Catching Our Rainbow

Hoping for a rainbow after the storm…

Do you have any kids?

on November 24, 2013

Graduate school is hard. I’m putting in way more hours as a student than I was working a full time job. But it’s also totally worth it because I’m doing something that I love. I love reading, talking about, and writing about literature, and that’s what I do all the time now. Graduate school also has a unforeseen perk: no one asks you if you have kids or if you are trying to have kids. Whenever I met someone new at my job, they would ask me if I have kids. When I would say no, they would ask if I want kids. I’m not really sure why this seems to be the culturally accepted thing to do when you meet someone new, but it is. At least in the area where we live. In graduate school, however, everyone assumes that you don’t have time for kids and even if you do want them, you will wait until after you are done. I’ve never seen a noticeably pregnant woman on campus, and not one of my friends at school has a child, so I don’t have to hear complaints or stories about them. As an infertile, it’s wonderful to not have the constant reminder.

Hubby isn’t so lucky and still has to deal with nosey people at work, as well as a boss whose wife had a baby a month ago. The other day when someone asked him if he has kids and he said no, they told him that he needs to get moving because the clock is ticking. Thankfully, his boss intervened at that moment because he knows our story and how upsetting the situation was for hubby. Plus, he probably didn’t want Kevin to guilt the man by telling him that all of our babies died. It’s the truth and the man probably deserved it, but it’s not really good costumer service.

It’s a problem every infertile has to deal with at some point or another: everyone has an opinion about whether or not you should have kids, and many will voice that opinion without knowing your story. It weird when you think about it. I spent a semester studying abroad in Germany, and I was amazed at how private the Germans are. Questions that are considered small talk in the U.S., like asking someone what they do for a living, were considered personal and rude. Maybe we should take notes.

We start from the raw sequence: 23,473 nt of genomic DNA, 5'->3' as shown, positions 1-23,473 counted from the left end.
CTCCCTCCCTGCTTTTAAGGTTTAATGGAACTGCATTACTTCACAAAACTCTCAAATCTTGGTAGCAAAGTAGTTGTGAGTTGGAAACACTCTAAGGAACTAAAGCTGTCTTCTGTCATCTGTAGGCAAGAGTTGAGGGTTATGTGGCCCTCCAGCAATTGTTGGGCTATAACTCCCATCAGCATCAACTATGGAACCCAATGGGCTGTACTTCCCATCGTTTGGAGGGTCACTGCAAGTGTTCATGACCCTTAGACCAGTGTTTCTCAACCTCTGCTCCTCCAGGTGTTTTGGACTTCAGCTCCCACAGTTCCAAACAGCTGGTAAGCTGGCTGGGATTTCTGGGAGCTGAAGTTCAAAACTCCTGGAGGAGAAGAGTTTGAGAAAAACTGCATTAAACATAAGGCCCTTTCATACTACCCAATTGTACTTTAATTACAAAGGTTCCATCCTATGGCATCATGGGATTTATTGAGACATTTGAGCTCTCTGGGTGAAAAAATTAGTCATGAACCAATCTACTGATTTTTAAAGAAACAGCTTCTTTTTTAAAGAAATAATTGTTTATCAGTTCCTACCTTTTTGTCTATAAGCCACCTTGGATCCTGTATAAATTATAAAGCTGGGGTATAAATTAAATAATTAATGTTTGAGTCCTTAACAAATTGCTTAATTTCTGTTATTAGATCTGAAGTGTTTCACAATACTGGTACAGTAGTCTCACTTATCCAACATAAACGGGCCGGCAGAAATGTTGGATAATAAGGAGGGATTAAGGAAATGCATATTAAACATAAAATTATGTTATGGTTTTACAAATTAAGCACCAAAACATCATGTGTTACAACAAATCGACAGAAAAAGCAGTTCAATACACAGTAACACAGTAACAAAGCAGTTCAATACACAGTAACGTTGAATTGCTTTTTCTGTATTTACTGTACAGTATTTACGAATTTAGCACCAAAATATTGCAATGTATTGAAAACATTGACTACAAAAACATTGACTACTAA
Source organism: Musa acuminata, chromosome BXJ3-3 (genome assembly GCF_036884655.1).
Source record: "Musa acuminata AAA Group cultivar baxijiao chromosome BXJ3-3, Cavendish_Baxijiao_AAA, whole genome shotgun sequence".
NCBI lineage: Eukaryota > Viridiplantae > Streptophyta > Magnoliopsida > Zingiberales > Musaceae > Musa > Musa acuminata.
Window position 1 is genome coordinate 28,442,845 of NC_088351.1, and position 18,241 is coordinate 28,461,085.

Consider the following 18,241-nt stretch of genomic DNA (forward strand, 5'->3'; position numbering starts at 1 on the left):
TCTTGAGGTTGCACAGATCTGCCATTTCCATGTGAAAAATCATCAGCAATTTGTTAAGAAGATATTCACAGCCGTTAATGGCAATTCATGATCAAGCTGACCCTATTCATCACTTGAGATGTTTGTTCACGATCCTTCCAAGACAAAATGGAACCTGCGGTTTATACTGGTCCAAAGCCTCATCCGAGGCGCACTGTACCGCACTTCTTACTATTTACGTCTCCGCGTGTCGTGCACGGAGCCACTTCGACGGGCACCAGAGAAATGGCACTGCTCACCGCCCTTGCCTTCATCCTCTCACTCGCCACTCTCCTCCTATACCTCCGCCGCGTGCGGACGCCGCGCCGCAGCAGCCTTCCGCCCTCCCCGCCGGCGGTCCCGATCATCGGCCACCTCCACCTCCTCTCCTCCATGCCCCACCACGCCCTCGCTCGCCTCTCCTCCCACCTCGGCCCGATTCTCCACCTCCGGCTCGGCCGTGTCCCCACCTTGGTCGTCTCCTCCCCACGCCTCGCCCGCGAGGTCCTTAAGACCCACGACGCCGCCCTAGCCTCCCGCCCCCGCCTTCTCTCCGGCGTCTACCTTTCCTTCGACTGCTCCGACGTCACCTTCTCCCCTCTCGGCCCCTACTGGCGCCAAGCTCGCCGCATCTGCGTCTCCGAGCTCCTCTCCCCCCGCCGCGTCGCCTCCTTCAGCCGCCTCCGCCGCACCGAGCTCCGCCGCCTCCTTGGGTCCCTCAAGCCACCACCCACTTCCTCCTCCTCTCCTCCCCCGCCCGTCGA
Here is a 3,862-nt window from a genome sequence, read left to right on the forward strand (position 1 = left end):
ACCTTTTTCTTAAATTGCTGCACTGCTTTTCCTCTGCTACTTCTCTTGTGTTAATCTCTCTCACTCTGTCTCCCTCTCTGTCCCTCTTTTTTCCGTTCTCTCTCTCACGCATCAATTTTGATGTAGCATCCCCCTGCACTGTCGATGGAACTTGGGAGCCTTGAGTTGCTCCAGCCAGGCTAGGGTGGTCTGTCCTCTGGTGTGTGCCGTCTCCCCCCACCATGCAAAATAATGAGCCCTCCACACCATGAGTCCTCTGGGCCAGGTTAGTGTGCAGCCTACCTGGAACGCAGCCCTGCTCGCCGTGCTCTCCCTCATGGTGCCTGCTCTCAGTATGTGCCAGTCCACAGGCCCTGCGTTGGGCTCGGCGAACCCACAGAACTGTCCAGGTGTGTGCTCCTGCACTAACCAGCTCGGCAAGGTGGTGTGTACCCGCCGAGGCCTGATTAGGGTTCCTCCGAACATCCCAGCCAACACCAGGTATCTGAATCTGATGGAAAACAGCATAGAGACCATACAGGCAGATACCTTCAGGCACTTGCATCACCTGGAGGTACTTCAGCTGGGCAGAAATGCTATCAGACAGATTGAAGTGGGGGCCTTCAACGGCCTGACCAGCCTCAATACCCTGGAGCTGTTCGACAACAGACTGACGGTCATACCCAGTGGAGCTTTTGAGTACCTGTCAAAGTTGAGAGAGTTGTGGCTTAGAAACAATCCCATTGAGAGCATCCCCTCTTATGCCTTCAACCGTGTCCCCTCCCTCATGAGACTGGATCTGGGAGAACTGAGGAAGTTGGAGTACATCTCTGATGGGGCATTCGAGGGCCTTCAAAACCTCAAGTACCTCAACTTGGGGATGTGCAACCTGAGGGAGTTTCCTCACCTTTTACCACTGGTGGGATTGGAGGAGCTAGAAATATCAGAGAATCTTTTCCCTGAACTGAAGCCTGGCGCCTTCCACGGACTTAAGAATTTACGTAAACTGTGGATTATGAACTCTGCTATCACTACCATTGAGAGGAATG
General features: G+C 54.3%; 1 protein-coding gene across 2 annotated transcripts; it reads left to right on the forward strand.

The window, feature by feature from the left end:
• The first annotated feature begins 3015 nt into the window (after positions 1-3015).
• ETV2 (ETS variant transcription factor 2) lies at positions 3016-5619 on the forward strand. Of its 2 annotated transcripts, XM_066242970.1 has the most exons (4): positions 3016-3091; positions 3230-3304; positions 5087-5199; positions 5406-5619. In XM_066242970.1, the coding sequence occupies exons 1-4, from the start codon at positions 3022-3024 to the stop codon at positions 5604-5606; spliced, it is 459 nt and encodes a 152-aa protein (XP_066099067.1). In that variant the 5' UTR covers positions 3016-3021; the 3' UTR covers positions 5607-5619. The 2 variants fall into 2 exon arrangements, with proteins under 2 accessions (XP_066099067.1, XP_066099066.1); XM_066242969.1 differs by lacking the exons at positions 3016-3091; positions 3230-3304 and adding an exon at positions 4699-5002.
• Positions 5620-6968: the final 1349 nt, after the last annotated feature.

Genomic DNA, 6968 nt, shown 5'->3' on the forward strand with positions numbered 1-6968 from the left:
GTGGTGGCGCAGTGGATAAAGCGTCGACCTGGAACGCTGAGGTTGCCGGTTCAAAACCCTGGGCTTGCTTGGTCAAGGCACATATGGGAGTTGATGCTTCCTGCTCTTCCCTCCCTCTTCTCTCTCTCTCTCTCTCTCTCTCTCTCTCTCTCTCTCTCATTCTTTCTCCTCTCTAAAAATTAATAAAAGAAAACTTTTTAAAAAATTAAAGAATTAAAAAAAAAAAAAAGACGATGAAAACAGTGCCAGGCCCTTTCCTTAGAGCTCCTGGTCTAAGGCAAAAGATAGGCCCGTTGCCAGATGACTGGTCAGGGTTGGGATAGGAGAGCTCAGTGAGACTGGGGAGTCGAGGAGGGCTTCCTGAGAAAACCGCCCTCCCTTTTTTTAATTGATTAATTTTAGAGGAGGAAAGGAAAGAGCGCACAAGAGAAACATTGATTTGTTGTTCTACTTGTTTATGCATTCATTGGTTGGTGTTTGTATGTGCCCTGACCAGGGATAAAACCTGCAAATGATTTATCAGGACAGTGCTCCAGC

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One response to “Do you have any kids?

  1. Annie says:

    I’m glad grad school has offered you a bit of a hiatus from all the inquiries into your reproductive plans. I agree, it’s so odd that those kinds of questions are considered socially acceptable. I am also in a literature grad program (English majors, unite!). During my master’s program, I found that there was very little talk of children or families, and like you, none of my friends had children or talked about their plans to have them. In the PhD program where I am now though, that has changed. Several colleagues have gotten pregnant after finishing coursework and moving on to general exams and the dissertation. It’s been just another way in which it feels like I’ve been left behind. I’m sorry your hubby had to endure that rude comment. Sometimes I think people who ask things like that deserve to hear the harsh truth and be made to feel guilty about their insensitivity. Maybe I should think about moving to Germany ;)

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